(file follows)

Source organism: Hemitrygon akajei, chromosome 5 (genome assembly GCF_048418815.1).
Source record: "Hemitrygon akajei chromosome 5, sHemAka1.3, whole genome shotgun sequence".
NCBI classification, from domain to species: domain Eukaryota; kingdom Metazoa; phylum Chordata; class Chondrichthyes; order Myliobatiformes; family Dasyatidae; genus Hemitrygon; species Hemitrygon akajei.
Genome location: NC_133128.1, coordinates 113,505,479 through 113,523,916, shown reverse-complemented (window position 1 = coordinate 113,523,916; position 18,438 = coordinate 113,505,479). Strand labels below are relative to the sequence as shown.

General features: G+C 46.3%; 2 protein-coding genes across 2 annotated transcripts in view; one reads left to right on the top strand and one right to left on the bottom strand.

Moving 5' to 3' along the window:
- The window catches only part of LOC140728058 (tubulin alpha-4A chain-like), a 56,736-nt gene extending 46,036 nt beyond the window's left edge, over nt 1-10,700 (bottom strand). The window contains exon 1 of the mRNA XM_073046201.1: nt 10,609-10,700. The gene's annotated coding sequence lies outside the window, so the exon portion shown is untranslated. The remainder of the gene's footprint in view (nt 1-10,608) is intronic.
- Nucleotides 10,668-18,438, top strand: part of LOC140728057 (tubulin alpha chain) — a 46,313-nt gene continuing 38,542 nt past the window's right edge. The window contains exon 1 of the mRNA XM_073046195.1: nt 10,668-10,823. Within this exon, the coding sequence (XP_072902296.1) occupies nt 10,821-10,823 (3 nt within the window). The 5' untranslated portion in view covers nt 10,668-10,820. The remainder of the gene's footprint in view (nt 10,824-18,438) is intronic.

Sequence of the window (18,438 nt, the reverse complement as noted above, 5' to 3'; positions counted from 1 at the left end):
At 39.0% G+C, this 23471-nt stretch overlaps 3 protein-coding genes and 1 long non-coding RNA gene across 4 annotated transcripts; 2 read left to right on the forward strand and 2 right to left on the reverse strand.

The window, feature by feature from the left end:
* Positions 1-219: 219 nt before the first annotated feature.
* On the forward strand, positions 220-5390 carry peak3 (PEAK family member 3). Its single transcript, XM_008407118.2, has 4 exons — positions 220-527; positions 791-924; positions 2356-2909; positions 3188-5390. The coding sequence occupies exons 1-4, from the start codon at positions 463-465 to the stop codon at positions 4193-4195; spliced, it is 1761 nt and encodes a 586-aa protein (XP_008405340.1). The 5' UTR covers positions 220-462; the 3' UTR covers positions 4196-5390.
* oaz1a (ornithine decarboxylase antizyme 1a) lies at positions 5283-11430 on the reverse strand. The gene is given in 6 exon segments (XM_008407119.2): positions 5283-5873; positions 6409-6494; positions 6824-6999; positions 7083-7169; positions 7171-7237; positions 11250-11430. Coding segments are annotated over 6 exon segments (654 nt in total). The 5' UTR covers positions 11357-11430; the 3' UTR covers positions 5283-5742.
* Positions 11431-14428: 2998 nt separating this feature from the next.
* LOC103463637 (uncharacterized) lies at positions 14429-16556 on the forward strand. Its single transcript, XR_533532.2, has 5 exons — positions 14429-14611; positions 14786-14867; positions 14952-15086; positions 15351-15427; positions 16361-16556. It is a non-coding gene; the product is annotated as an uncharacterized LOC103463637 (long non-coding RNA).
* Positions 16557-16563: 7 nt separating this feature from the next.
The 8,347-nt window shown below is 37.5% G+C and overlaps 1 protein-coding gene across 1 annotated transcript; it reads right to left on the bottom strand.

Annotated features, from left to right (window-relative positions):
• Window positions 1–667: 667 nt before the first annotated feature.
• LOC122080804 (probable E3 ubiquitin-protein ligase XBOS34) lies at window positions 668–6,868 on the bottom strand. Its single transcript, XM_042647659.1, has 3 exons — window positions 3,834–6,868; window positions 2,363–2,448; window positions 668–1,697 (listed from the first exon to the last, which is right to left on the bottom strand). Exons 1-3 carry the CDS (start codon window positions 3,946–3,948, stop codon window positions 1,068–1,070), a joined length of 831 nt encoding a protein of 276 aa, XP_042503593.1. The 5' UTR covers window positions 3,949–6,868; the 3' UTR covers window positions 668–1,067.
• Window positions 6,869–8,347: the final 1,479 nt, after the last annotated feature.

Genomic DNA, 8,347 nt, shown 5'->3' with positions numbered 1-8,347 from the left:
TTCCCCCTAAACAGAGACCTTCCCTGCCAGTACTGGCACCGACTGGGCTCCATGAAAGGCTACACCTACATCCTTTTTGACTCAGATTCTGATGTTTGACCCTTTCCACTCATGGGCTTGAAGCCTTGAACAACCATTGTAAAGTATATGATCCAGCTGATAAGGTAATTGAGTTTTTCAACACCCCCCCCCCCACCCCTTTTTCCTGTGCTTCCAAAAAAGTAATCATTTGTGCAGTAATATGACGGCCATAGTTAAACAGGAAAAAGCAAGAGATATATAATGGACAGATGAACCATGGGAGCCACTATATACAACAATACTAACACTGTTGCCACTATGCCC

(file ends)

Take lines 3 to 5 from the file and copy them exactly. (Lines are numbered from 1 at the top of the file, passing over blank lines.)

NCBI classification, from domain to species: domain Eukaryota; kingdom Metazoa; phylum Chordata; class Chondrichthyes; order Myliobatiformes; family Dasyatidae; genus Hemitrygon; species Hemitrygon akajei.
Genome location: NC_133128.1, coordinates 113,505,479 through 113,523,916, shown reverse-complemented (window position 1 = coordinate 113,523,916; position 18,438 = coordinate 113,505,479). Strand labels below are relative to the sequence as shown.

General features: G+C 46.3%; 2 protein-coding genes across 2 annotated transcripts in view; one reads left to right on the top strand and one right to left on the bottom strand.